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Adaptive Stance Towards the World

Dr. Charles Revis, Executive Minister, ABC of the Northwest

I'm reading The Monkey and the Fish by Dave Gibbons. I usually don't do this, but I just have to pass along a quote from his book. Sorry, it's a long one:

In my journeys, what's becoming clear to me is that the more adaptive we are to the Holy Spirit and to diverse people groups and settings, the more we reflect who Jesus is and impact this new flat world.

Author Thomas Fiedman has become a bit of a prophetic voice in this regard in the area of culture, politics, and business. In his seminal book, The World Is Flat, he describes some of the forces at work that are creating the groundwork and necessity for a third-culture movement in the church: "Two aspects of culture have struck me as particularly relevant in the flat world. One is how outward your culture is: To what degree is it open to foreign influences and ideas? How well does it "glocalize" (a term that combines the necessity of both local and global initiatives--it's not a choice)? The other, more intangible, is how inward your culture is."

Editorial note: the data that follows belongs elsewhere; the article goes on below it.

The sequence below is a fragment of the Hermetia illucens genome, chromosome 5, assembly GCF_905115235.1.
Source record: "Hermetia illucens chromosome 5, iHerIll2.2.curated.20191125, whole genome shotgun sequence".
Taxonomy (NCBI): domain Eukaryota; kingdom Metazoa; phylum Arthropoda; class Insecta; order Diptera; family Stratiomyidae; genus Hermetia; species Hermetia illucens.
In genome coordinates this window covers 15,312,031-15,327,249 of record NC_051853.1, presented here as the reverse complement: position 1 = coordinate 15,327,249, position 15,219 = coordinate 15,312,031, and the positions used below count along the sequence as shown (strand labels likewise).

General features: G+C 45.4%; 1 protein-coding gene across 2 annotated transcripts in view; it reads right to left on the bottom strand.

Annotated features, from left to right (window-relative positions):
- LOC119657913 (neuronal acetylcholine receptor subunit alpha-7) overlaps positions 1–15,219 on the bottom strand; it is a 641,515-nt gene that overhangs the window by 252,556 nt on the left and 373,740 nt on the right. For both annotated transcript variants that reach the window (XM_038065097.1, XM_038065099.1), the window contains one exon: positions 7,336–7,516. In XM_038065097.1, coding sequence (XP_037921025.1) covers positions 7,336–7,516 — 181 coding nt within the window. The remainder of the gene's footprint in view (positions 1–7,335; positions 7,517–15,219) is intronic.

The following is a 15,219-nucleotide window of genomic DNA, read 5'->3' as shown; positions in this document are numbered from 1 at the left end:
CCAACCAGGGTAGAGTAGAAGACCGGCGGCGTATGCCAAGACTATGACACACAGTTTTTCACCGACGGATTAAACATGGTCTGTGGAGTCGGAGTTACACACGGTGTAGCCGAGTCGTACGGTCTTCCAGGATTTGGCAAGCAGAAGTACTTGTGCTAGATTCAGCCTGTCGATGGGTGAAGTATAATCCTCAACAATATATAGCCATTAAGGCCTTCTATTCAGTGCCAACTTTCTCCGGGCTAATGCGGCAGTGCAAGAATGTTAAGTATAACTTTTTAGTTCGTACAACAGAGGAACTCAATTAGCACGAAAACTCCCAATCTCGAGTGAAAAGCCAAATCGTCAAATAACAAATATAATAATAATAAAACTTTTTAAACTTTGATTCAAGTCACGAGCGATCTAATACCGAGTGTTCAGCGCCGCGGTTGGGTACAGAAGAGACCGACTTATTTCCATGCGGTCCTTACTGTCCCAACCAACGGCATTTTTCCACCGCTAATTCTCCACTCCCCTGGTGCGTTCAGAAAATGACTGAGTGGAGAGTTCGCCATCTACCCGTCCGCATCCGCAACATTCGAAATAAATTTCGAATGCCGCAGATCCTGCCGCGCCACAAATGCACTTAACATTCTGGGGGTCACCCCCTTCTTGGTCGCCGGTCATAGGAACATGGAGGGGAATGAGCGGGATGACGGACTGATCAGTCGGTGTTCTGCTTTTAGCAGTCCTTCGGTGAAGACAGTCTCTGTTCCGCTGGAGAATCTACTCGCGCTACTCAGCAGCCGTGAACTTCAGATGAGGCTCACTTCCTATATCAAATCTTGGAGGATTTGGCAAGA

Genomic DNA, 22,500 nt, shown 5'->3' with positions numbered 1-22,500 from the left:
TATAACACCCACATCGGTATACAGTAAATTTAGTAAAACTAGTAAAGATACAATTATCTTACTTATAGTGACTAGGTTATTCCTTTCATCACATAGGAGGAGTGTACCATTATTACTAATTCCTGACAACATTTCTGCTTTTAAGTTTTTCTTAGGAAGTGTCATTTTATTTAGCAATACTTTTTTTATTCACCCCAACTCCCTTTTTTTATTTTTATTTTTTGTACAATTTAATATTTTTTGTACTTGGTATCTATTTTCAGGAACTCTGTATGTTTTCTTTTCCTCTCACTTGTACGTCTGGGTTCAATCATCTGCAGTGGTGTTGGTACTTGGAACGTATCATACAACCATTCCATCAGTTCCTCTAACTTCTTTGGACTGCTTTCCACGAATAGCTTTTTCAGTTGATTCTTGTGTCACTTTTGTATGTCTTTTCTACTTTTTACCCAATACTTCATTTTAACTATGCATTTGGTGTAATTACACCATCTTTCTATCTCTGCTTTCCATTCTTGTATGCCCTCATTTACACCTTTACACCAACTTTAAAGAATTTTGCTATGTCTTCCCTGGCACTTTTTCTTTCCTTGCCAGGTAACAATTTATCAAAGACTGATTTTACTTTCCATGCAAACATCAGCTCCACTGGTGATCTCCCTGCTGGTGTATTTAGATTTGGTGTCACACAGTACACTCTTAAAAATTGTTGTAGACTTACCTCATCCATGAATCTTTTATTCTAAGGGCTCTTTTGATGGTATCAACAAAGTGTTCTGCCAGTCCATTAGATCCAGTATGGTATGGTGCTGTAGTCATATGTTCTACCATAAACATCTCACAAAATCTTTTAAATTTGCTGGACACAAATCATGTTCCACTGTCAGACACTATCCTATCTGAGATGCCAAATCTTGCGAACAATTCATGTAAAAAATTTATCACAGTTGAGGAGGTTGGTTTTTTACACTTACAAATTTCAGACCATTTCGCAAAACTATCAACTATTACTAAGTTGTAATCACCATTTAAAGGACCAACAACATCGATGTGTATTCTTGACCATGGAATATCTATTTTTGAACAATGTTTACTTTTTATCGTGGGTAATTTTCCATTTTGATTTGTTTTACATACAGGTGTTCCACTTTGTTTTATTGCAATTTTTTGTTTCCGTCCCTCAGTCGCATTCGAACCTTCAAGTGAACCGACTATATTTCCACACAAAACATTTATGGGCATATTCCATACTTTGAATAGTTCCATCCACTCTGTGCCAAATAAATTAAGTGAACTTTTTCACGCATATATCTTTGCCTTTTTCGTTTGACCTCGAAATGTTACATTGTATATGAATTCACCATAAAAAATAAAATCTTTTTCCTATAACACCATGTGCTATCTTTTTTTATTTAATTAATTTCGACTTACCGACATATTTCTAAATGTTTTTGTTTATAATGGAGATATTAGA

In other words, organizations with cultures that intentionally or unintentionally maintain an inward focus―a culture of exclusivity and a leeriness of and even suspicion toward differences and change―are in real trouble in this twenty-first-century global village of ours. Conversely, the more an organization's culture naturally glocalizes―the more easily our local cultures can absorb and embrace foreign ideas and best practices and meld those with the best of traditions and values―the greater the boon we will enjoy in the new world.

Gibbons goes on to say that the task of the church today is to live as third-culture people. He defines "third-culture" as the mindset and will to love, learn, and serve in any culture, even in the midst of pain and discomfort. It's what God did for us in Jesus when He stepped into our rebellious milieu to love us and rescue us. In turn the Father sends us into the world, just as He sent His Son. We do this best when we accomplish it in a third-culture, adaptive manner. Missionaries "get" what Gibbons is saying. We can learn from them, because increasingly every church will need to be missionary in ministering to today's world.

Originally published 2009 © Dr. Charles Revis, ABC Northwest
[This article previously appeared on Dr. Revis’ blog, on June 2, 2009]